Several weeks ago my pastor mentioned that Christopher Hitchens, one of the leading, most outspoken atheists in the world, had developed esophageal cancer. I hadn’t heard this and must admit, I got choked up. But why? After all, Christopher Hitchens is an avowed enemy of Christianity. His best-selling God Is Not Great — How Religion Poisons Everything peddles blasphemy, falsely caricatures the religious, and persuasively argues for a life of non-faith.
Yet we prayed for Christopher Hitchens.
Of course, some hedge against this response, seeing it as a “gotcha” moment, others as opportunistic on the part of Christians. At USA Today’s Faith and Reason blog, Cathy Lynn Grossman noted how Hitchens’ announcement prompted a conversion debate among many of the concerned. Is this the judgment of God upon a wicked man? Or is this the mercy of God to get his attention? Should Christians see this as the dropping of the other shoe, or as a tragedy upon a gifted, affable man? Should we rejoice or have pity? Which leads religion reporter David Gibson to ask Should Believers Pray for Hitchens? Not all are agreed… especially atheists.
Atheist allies of Hitchens have… been vocal in their rejection of what they see as the condescension of believers praying for Hitchens, echoing opinions Hitchens himself has expressed many times.
“Hitchens doesn’t need prayers, as there is no god,” a commenter on [Rod] Dreher’s post wrote. “No doubt, there will be contrived rumors of his requests of contrition and apologies. I can assure you, this will not be the case with this great man.”
It is the tragedy of atheism that they have no god to blame cancer on. Nor one to appeal to. Turning to ourselves, other (inevitably) terminal selves, or the cold universe, hardly brings a sense of solace. I suppose clinging to one’s guns can be noble. Were I ever to suffer something similar, I could only hope to have the conviction to “finish my course.” But soliciting, even tolerating, “opposing” prayers should hardly faze someone who is devout in their beliefs. Especially one who believes such prayers are ultimately moot.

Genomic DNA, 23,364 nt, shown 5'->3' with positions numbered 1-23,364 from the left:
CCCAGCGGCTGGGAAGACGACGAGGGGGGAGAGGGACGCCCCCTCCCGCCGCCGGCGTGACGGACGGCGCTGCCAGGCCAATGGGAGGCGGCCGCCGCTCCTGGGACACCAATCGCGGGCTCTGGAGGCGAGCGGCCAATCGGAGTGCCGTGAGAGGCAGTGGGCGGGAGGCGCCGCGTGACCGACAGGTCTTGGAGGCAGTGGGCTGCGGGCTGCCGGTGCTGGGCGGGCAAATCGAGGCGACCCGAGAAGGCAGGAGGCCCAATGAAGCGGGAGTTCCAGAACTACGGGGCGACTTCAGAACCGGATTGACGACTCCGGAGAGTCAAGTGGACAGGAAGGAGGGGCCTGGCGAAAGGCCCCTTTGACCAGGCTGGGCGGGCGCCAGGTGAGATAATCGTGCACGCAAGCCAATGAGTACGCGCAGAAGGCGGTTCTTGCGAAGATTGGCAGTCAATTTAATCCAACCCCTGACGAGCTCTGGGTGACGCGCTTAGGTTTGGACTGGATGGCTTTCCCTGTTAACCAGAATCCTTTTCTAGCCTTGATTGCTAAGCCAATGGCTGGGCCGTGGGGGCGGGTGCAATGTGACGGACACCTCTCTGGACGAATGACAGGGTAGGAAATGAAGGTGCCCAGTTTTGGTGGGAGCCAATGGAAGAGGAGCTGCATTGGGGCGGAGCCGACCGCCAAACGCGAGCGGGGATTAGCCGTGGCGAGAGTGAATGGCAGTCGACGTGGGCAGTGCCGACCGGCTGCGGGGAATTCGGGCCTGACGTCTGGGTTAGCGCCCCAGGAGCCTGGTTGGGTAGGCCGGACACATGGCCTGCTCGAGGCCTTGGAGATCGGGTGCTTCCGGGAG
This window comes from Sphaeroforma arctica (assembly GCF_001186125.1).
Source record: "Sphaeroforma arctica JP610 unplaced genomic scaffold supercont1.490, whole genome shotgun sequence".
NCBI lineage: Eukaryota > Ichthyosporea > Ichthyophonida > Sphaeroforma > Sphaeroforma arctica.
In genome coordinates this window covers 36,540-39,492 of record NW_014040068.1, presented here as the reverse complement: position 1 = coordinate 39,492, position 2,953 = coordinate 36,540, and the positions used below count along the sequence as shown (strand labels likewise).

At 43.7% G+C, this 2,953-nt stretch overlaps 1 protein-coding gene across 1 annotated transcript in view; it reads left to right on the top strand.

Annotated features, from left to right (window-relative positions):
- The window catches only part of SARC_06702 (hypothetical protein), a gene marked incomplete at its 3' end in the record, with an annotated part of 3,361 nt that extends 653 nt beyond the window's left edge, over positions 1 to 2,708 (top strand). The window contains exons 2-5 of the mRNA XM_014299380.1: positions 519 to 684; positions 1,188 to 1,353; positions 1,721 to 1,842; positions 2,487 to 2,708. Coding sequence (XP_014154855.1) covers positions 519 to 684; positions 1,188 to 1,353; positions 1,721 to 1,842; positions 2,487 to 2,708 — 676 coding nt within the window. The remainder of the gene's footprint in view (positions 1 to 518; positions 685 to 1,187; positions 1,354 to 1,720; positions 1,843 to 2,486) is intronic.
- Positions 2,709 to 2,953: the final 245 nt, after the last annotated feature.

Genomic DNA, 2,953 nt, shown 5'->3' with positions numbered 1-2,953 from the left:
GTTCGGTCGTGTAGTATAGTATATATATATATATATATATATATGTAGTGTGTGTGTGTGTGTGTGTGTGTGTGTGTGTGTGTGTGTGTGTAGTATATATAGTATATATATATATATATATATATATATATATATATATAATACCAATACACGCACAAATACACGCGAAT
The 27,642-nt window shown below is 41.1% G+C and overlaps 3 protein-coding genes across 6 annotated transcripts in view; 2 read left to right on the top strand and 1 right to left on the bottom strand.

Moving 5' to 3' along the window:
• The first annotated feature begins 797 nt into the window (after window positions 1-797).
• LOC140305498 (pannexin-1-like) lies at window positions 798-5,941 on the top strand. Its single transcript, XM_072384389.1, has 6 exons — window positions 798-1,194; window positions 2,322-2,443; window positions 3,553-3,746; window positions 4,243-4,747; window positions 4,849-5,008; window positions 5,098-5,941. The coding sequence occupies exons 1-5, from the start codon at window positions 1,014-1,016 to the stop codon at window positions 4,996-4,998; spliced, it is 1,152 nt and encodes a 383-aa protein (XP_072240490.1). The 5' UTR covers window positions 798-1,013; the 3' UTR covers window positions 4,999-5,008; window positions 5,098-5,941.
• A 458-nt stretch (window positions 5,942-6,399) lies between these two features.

Apparently, Hitchens differs. In a recent Vanity Fair piece entitled Topic of Cancer, Hitchens retains his biting humor while writing poignantly about the awful realities of his plight. And even giving a nod to his “believing” opponents. He concludes with these words:
These are my first raw reactions to being stricken. I am quietly resolved to resist bodily as best I can, even if only passively, and to seek the most advanced advice. My heart and blood pressure and many other registers are now strong again: indeed, it occurs to me that if I didn’t have such a stout constitution I might have led a much healthier life thus far. Against me is the blind, emotionless alien, cheered on by some who have long wished me ill. But on the side of my continued life is a group of brilliant and selfless physicians plus an astonishing number of prayer groups. On both of these I hope to write next time if—as my father invariably said—I am spared.
So I’m choking up again.
Dear sir, I am both your opponent and on your side. Number me in that “astonishing number of prayer groups” on bended knee. I do not wish you ill, but I do wish your illness — whether through medical genius or “indeterminate” processes — be gone. Admittedly, my motivations may be skewed. Maybe even selfish. Nevertheless, I am cheering you on against “the blind, emotionless alien.” Of course, your recovery could mean continued assault on the faith I cherish. So be it. May you live another day to battle the One I love. Get well, Hitch…